Ingredient Insight: Fig


The common fig is a flowering plant from the mulberry family. Native to western Asia and the Mediterranean, the edible fig is now widely grown throughout the world for both its fruit and its ornamental appeal. In fact, it is believed that this desirable plant is one of the first to have been cultivated by humans, with archaeological evidence of this dating back to 9400-9200 BC.

While there are hundreds of different varieties of fig plant, the tear-shaped, bulbous fruit is grouped into four main colours: white, green, red and purple/black. Edible in its entirety, the fig has a thin skin that encloses hundreds of seeds (miniature fruits themselves) held in a succulent, softly fibrous red or purple flesh. The resulting flavour profile, though dependent on the variety, is reminiscent of jammy, brown sugar with hints of berry and honey.

The fig’s inherent sweetness means they lend themselves well to desserts but they are also commonly used to cut through the sharper savoury flavours of some cheeses, meat and other foods. It is this versatility that is no doubt contributing to the resurgence of fig as an ingredient for cooking and baking dishes, as well as a standalone fresh fruit snack.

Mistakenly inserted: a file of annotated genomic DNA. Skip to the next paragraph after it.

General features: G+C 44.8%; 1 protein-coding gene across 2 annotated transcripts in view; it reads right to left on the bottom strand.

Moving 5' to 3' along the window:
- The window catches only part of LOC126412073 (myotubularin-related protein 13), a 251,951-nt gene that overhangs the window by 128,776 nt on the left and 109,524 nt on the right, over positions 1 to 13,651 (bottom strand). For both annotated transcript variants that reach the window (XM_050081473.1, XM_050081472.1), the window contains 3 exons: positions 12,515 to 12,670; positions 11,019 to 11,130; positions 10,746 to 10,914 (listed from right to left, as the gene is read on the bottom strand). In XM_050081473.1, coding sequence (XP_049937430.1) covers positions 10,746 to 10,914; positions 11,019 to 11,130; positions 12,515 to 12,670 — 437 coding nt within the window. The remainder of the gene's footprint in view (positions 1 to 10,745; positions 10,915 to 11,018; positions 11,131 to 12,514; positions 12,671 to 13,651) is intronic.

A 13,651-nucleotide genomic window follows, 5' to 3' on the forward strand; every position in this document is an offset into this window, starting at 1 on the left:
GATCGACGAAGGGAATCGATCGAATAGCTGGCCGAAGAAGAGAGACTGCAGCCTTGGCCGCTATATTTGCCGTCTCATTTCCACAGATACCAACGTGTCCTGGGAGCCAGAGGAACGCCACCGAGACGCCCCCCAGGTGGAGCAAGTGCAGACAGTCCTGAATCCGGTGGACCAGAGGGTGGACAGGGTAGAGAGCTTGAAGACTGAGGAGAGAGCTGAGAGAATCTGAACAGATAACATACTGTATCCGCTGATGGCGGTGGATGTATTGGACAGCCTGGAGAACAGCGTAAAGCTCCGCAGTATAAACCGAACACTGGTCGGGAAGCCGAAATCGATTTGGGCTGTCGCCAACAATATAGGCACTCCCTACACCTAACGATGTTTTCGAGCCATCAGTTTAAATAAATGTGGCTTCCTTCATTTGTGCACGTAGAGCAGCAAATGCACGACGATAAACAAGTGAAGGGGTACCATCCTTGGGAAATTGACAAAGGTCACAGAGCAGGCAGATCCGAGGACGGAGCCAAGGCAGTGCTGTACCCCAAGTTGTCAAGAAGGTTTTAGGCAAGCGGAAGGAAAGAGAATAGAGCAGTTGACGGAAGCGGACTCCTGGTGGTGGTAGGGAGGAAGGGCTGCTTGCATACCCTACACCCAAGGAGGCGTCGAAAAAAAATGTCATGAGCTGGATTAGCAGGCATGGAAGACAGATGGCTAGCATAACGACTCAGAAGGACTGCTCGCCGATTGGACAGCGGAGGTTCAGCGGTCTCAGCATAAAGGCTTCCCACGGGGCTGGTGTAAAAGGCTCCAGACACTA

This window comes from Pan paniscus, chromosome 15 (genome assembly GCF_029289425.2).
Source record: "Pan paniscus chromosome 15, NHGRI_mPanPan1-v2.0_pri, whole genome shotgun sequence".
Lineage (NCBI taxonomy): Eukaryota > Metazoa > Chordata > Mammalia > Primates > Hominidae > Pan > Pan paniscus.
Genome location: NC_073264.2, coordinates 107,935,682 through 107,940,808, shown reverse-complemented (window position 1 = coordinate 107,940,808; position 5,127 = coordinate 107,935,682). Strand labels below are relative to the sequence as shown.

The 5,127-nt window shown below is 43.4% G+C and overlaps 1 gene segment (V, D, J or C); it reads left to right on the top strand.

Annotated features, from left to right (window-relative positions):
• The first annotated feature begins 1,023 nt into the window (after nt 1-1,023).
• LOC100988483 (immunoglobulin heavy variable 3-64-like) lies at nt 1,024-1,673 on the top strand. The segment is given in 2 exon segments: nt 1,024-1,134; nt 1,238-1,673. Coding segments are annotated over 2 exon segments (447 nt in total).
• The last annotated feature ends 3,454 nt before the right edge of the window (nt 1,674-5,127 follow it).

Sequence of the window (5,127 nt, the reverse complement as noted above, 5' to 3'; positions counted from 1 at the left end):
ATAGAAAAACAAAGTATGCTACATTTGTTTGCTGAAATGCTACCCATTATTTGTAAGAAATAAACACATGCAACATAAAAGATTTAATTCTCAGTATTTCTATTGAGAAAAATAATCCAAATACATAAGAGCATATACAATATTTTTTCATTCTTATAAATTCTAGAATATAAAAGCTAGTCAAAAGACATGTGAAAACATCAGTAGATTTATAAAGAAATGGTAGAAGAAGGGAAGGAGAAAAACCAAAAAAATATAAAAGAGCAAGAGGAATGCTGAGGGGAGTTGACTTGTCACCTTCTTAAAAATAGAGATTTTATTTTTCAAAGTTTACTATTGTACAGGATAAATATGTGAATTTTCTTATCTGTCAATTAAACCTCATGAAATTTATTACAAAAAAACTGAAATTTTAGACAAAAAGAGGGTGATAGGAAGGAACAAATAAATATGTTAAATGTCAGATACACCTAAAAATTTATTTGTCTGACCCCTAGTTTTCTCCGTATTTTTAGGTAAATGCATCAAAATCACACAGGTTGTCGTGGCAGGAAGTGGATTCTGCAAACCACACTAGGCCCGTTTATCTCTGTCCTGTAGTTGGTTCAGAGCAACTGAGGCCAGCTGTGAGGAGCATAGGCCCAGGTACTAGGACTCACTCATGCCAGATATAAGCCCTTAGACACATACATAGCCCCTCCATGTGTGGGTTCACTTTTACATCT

However, freshly-picked figs are not only tasty; they also offer a plethora of healthy features too. This soft fruit has been found to be rich in fibre and a great source of essential minerals like manganese, calcium, magnesium, copper, potassium, and vitamins A and K. What’s more, dry figs are known to help reduce cholesterol levels due to their omega-3 and omega-6 fatty acids that decrease natural cholesterol synthesis.

It is this incredible list of health-inducing characteristics that makes fig one to watch; particularly as consumers continue to show interest in food and drinks that offer improved health and wellbeing.

Julie Barnes, Citrus, Fruit and Vegetable Category Manager for Treatt, comments:

“At Treatt, we keep abreast of market trends to see what ingredients will become the next showstopper. While fig is yet to become a standalone beverage flavour, we are seeing some cross over into beverages now that figs have become more popular within cooking. We know that consumers are becoming more open to new flavours or to traditional, familiar flavours used in a new way, so we expect fig will find its place within beverages. It is important for us to keep one step ahead of any trend, so that we can respond to our clients’ needs, which is why we already have a Fig Treattarome as part of our water-soluble range of ingredient offerings. It is ready to be blended directly into any beverage application to inject a light fig flavour or provide a base upon which to build a stronger fig profile.”

To find out how we can work with you on any of the latest trends, please email or visit to find out more about Treatt’s work.